The National Debt for 6th Graders

Sunday, September 18, 2011 1 Comments A + a -

If we are to be competitive with emerging economies of the world (see China and India), our schools must speak to what has come to be known as "21st century skills."  These are skills that are absolutely critical for a student to be successful in postsecondary education and more importantly, the workforce.  Some of these skills are absolutely not new:  effective communication, critical thinking, problem solving, and analytical thought are key ones.  However, according to the Partnership for 21st Century Skills, a national non-profit that advocates for a new direction of school reform, equally critical are 21st century interdisciplinary themes such as global awareness, environmental literacy, civic literacy... and get this- financial, economic, business, and entrepreneurial literacy.  This clearly has a lot of implications for how and what we teach kids, particularly around the standards of "understanding how to make appropriate personal economic choices" and "understanding the larger role of the economy on society."

These thoughts ruminated in my head as I read a piece in a recent morning faculty bulletin from Miscoe Hill Principal Ann Meyer.  It was a simple exercise for kids and adults alike to put the national debt in perspective.  It read like this:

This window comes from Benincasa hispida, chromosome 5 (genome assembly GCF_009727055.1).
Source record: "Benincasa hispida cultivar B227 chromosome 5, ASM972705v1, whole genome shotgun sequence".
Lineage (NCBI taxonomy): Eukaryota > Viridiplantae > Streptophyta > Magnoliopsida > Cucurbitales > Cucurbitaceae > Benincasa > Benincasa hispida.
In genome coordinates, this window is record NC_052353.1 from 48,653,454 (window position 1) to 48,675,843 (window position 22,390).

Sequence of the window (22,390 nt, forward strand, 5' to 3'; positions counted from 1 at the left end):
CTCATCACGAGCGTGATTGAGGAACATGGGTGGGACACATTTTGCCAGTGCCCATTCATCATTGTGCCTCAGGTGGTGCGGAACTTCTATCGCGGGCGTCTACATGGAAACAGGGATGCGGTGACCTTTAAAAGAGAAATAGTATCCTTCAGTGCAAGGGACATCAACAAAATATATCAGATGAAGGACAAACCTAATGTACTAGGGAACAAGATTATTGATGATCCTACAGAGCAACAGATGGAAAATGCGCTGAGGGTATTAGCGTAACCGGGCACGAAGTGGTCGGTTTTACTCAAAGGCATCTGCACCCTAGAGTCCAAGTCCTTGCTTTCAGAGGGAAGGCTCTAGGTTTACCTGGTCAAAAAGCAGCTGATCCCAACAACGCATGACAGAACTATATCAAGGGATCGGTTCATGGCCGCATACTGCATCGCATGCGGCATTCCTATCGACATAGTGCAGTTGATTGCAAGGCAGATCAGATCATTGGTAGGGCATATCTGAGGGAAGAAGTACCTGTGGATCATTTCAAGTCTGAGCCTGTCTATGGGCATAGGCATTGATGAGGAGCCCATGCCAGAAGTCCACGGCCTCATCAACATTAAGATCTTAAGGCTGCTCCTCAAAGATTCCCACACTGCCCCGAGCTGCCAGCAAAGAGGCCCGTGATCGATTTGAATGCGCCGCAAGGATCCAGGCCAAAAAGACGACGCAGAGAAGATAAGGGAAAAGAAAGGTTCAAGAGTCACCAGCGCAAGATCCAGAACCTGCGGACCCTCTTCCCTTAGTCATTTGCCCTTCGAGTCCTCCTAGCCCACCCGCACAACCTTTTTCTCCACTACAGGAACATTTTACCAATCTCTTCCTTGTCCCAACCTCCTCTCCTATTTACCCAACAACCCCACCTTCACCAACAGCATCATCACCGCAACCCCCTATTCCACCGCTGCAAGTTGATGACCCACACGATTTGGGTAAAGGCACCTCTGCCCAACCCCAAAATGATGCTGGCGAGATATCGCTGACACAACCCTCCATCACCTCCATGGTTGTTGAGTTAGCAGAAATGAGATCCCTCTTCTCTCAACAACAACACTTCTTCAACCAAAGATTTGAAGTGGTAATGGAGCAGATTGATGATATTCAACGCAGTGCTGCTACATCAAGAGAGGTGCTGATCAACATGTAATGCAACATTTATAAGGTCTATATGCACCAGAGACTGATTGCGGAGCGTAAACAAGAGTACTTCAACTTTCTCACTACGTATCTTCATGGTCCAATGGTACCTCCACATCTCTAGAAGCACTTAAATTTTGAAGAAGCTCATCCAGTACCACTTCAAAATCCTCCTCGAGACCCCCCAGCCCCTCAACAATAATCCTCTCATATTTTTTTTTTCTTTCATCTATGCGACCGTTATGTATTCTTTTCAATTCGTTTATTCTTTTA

Below is a nice simple view of the financial problem in the U.S.  It is also the reason why Standard & Poor downgraded the U.S. credit rating:
  • U.S. Tax Revenue:  $2,170,000,000,000
  • Federal Budget:  $3,820,000,000,000
  • New Debt:  $1,650,000,000,000
  • National Debt:  $14,271,000,000,000
  • Recent Budget Cut:  $38,500,000,000
Okay, so all of those zeroes make us glaze over!  So let's make this problem a little simpler... and pretend that the federal government is a family of four and they have a household budget and expenses.  With that said, let's remove eight zeroes from the figures!
  • Annual family income:  $21,700
  • Money the family spend:  $38,200
  • New Debt on the Credit Card:  $16,500
  • Outstanding Balance on All Credit Cards:  $142,710
  • Recent Budget Cut:  $385
Interesting perspective, no?  I was curious if a child... say a middle school student... could understand this analogy. Thus, I put my own middle schooler, my 11-year old daughter Molly, to the the test.  Here she is pondering the facts of this financial dilemma:

I asked her to write out the above bullet points of the fictitious family of four and then answer the following questions:  1)  What do you think of this? and 2) What would happen to this family? 

After some thought, Molly's comments to me included the following:
  • "I don't get it... how can you spend more money than you make??"
  • "This family really didn't cut much from their budget.... ya think??"
  • "Dad, do you think that this family would lose their house?  I do."
Out of the mouth of babes....

If this analogy on the national debt doesn't drive it home neatly for you, there's always comedian Bill Maher's plate of food analogy.... Enjoy!


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October 12, 2011 at 3:59 PM delete

Thanks for your posts. I'm going to ask my 11-year old daughter this one as well.